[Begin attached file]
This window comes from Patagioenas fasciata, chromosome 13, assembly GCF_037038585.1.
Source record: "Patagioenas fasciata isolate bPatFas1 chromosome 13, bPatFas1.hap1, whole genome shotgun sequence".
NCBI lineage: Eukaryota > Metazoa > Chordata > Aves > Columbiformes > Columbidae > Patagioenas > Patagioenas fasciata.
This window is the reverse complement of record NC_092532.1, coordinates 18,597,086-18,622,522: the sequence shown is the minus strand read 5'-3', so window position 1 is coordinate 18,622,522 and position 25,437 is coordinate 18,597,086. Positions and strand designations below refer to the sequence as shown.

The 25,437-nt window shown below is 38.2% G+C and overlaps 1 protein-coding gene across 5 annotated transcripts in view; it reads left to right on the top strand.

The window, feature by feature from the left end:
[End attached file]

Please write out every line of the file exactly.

This window comes from Patagioenas fasciata, chromosome 13, assembly GCF_037038585.1.
Source record: "Patagioenas fasciata isolate bPatFas1 chromosome 13, bPatFas1.hap1, whole genome shotgun sequence".
NCBI lineage: Eukaryota > Metazoa > Chordata > Aves > Columbiformes > Columbidae > Patagioenas > Patagioenas fasciata.
This window is the reverse complement of record NC_092532.1, coordinates 18,597,086-18,622,522: the sequence shown is the minus strand read 5'-3', so window position 1 is coordinate 18,622,522 and position 25,437 is coordinate 18,597,086. Positions and strand designations below refer to the sequence as shown.

The 25,437-nt window shown below is 38.2% G+C and overlaps 1 protein-coding gene across 5 annotated transcripts in view; it reads left to right on the top strand.

The window, feature by feature from the left end: